Hello, folks, it’s me again.
Welcome back, Dafydd.
Did you miss me?
Um… who were you, again?
Ahem. Those of you following the endless kerfuffle over Proposition 77, the on-off-on again ballot measure to take redistricting out of the hands of the pols and plop it into the mits of a gaggle of “Special Masters” (I’m abruptly reminded of the Felix the Cat villain the Master Cylinder, and his sidekick Rock Bottom) will be interested in this newest twist.
Daniel Weintraub posted the following on his excellent Bee-blog California Insider:
Prop. 77 chicken scratch
This amazing document, posted on the Secretary of State’s web site, has become the subject of a legal dissing match between Attorney General Bill Lockyer and supporters of Proposition 77.
Lockyer’s lawyers and spokesman have claimed that the document, which is almost illegible through a series of edits and proofreading remarks scrawled all over it [having written and edited many documents, I had absolutely no difficulty reading it -- DaH], is a copy of the initiative circulated by proponents of Prop. 77 to gather signatures for their measure. He’s now citing the mess as another reason why he refuses to write a new title and summary for the version of the initiative that was circulated to voters.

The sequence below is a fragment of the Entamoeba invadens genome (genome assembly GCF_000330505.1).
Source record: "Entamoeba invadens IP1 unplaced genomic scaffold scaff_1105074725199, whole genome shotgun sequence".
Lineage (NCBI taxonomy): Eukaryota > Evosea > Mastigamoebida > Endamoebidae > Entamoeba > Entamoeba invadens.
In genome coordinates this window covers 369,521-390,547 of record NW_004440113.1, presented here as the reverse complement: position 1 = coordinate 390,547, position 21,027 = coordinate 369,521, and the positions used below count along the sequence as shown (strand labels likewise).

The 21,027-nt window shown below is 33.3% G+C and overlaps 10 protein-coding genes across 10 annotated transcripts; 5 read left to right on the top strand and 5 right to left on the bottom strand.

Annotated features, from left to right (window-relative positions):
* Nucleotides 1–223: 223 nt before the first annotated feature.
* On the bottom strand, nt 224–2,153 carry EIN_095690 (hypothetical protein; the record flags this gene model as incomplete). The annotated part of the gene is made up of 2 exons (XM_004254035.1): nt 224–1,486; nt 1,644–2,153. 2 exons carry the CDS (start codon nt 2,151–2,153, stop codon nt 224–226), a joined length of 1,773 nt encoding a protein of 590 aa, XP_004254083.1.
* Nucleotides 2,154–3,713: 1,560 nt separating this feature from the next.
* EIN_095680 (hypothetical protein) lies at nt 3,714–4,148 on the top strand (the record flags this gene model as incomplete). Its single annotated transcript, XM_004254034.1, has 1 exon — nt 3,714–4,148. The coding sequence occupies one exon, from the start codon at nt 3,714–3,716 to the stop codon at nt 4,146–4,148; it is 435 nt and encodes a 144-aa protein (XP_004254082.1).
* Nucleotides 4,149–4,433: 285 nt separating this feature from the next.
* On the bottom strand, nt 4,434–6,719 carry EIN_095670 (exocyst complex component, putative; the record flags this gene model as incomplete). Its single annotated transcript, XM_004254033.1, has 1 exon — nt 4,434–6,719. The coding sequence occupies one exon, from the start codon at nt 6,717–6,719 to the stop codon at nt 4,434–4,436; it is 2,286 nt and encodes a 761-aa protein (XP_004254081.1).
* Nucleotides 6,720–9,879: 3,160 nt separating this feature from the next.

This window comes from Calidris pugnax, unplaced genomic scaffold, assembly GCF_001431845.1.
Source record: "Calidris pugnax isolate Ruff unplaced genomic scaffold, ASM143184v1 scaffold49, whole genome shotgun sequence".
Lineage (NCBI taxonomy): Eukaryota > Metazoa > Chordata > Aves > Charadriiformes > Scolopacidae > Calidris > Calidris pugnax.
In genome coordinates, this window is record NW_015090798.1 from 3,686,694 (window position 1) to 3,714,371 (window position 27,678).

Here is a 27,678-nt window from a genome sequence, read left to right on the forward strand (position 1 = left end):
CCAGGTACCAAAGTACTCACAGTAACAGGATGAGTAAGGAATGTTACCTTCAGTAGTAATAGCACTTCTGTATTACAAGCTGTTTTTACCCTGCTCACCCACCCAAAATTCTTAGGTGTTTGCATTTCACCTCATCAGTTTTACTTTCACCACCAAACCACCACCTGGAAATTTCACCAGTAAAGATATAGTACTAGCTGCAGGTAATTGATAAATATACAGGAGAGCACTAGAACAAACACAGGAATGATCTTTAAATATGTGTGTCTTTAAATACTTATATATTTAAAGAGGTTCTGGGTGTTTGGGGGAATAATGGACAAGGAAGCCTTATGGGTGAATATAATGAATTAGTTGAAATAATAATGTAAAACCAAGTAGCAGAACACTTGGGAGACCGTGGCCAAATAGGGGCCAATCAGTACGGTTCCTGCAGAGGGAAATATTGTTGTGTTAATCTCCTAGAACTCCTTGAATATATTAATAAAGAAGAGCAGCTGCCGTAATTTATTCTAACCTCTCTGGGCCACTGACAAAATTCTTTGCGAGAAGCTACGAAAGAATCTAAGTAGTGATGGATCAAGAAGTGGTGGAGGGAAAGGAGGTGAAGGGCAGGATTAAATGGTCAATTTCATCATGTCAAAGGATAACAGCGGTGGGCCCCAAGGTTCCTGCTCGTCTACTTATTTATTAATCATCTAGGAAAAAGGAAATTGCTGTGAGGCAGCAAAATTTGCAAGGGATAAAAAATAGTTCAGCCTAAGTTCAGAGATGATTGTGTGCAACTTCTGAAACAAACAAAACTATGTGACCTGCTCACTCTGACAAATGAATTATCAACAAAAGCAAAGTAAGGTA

Ted Costa, the chief sponsor of the measure, says the document is not what he circulated. He says he is not sure where the document came from but he insists his group circulated a clean, typewritten copy of its initiative, albeit a slightly different version than the one submitted to Lockyer for review. [Once again calling myself as a witness, I actually read and signed the original petition when it was circulated at my local Ralphs supermarket... and I can guarantee it was a clean, typewritten copy with no holographic edits... because if it had any, I would never have signed it. -- DaH]
Anyway, it’s worth taking a peek at the document to see what they are fighting over.
UPDATE: An alert reader (aren’t they all?) points out that all of the initiative meaures have at least a few chicken scratches on them. Indeed, these appear to be marks from the legislative counsel’s office. Some are printing instructions, like spacing for paragraphs, while others are small changes in code sections and other legal matters. Beyond that, the Prop. 77 version also includes handwritten changes that reflect the now famous differences in the versions submitted to the AG and circulated to the voters. It’s still a mystery though, as to who wrote those changes in. Costa says it wasn’t him.
What nobody seems to have figured out yet is that the document with the so-called “chicken scratches,”which comes from the California Secretary of State’s website, is in fact exactly the same as the document posted on the website of Attorney General Bill Lockyer… that is, the printed portion of it is identical to the AG’s version.
But the holographic edits — what Weintraub calls the “chicken scratches” — actually would, when implemented, make this document instead identical to the version available on the website of Ted Costa’s group, Fair Districts Now, which both sides stipulate is the version that was circulated as a petition. (Well, nearly identical; some trivial corrections on the Secretary of State’s version do not appear on either of the other two versions.)